Marilyn Monroe & Joe DiMaggio
She was "like a good double-play combination," Joe DiMaggio told a friend after he and Marilyn Monroe were introduced on a blind date in 1952. Six months into retirement, he saw the 26-year-old actress, in the words of Monroe biographer Donald Spoto, as "a beautiful blonde showgirl who might double as a devoted mother and homemaker." DiMaggio, New York Yankees legend and national hero, was in for a tougher game than he knew.
Monroe, who also longed for a home and children, was surprised by DiMaggio. "I expected a flashy New York sports type, and instead I met this reserved guy who didn't make a pass at me right away," she wrote. "He treated me like something special." But the star of the upcoming Gentlemen Prefer Blondes was special to the world as well, and while the 37-year-old DiMaggio avoided celebrity, she reveled in it. On Jan. 14, 1954, the day she and her Slugger married at City Hall in his native San Francisco, reporters mobbed them despite their efforts at secrecy. A few weeks later, on a tour to entertain American troops in Korea, Monroe was drowning in mass adulation. "Joe, you have never heard such cheering," she is said to have told her new husband. "Yes," he replied glumly, "I have."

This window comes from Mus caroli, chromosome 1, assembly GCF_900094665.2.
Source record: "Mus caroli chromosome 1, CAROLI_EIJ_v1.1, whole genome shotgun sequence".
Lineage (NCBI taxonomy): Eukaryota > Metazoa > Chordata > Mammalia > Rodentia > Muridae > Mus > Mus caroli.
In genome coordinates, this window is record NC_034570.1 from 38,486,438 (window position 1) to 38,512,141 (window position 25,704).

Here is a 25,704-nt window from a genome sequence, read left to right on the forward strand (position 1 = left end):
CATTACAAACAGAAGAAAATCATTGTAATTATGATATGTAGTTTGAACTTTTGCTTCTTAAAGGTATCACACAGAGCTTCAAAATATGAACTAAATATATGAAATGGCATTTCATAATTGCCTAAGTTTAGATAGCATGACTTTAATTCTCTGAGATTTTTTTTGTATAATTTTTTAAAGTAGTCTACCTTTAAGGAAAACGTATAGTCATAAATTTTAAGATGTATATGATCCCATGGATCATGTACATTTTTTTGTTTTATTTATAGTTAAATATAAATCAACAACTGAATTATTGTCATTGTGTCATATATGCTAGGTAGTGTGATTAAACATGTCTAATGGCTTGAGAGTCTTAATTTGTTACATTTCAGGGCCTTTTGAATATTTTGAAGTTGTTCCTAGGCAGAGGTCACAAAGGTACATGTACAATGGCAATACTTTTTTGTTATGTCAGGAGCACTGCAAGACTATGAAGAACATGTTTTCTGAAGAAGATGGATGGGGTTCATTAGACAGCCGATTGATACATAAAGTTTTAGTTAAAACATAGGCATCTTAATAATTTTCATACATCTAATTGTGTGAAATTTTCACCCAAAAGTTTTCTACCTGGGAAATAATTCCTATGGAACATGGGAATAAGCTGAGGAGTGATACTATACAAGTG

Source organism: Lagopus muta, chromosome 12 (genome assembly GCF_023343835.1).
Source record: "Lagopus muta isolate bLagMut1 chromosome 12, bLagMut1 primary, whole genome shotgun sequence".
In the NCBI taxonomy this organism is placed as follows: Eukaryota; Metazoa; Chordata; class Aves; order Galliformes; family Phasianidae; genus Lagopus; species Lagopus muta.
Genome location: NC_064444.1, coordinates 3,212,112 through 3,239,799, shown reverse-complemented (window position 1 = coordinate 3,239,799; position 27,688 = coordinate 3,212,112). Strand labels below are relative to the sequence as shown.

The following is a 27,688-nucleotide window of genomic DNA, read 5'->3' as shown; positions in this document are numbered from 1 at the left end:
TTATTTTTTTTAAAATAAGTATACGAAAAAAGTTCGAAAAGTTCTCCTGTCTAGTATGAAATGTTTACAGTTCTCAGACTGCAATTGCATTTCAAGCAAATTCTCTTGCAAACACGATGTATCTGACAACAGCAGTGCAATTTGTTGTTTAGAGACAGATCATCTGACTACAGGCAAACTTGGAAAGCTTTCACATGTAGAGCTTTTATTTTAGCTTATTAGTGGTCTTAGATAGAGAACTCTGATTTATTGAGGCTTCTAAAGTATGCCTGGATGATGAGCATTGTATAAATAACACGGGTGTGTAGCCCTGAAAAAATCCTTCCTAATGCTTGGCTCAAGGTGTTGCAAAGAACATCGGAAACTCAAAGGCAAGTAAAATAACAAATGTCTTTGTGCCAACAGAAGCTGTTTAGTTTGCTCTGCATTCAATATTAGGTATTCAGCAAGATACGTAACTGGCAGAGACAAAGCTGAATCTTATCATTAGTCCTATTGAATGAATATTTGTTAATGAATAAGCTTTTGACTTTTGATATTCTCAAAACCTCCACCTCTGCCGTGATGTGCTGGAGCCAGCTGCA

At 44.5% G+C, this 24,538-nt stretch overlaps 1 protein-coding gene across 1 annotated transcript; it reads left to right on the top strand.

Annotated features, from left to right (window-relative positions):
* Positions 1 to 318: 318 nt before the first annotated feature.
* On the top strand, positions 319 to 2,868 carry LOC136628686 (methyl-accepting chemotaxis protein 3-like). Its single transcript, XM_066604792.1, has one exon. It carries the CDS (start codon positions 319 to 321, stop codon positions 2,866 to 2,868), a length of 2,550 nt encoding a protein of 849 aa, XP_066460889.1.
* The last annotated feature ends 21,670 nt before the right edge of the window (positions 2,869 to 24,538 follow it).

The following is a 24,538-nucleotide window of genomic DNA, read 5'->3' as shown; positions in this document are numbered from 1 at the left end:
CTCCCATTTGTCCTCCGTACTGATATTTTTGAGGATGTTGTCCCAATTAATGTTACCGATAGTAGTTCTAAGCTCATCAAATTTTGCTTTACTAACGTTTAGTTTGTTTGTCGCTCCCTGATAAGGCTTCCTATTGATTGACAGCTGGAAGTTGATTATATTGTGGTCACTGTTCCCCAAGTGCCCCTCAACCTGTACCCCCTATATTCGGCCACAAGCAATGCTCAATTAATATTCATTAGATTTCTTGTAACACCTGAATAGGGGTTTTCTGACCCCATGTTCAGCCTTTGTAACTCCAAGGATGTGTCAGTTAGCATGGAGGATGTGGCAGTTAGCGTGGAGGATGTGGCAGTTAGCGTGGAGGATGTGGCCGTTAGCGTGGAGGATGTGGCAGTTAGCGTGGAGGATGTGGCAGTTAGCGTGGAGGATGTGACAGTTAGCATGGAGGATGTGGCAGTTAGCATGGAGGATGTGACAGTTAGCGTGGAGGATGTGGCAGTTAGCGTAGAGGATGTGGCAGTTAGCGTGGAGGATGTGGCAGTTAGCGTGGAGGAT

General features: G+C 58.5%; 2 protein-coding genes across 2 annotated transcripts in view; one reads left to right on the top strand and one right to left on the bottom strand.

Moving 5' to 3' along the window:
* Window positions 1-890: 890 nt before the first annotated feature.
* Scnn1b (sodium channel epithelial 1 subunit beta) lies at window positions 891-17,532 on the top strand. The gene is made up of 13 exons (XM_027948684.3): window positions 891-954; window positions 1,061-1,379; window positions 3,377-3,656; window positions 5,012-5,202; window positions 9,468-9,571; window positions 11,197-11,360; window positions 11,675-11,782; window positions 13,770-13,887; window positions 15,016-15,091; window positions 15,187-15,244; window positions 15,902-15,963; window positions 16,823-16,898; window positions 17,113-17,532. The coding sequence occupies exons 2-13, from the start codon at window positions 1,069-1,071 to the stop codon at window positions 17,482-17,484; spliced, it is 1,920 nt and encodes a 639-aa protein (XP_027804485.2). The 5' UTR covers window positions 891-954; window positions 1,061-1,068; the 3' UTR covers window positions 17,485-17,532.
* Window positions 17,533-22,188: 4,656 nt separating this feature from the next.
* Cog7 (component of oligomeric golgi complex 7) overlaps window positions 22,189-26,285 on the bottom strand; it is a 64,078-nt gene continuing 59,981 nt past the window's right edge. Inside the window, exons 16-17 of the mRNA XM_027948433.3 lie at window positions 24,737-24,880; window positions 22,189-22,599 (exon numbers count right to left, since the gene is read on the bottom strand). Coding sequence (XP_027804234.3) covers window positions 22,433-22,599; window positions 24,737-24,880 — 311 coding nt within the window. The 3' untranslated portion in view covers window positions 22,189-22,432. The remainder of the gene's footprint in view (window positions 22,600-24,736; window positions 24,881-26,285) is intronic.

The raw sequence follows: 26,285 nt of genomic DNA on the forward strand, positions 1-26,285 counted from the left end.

By summer, when Monroe was filming The Seven Year Itch, it had become plain that Mrs. DiMaggio was no hausfrau. The couple quarreled over Marilyn's now-famous billowing-skirt scene, which the buttoned-up Joe—and dozens of hooting Manhattan onlookers—had witnessed in the making. "He said...exposing my legs and thighs, even my crotch—that was the last straw," Monroe said later. The couple divorced in October, nine months after their wedding. Yet they remained close friends, and for 20 years after Monroe's death, DiMaggio sent roses to her grave three times each week. Though the fame he hated has transformed her into myth, he has managed to safeguard the feelings they shared. Now 81, Joe DiMaggio has resisted speaking publicly about Marilyn Monroe.
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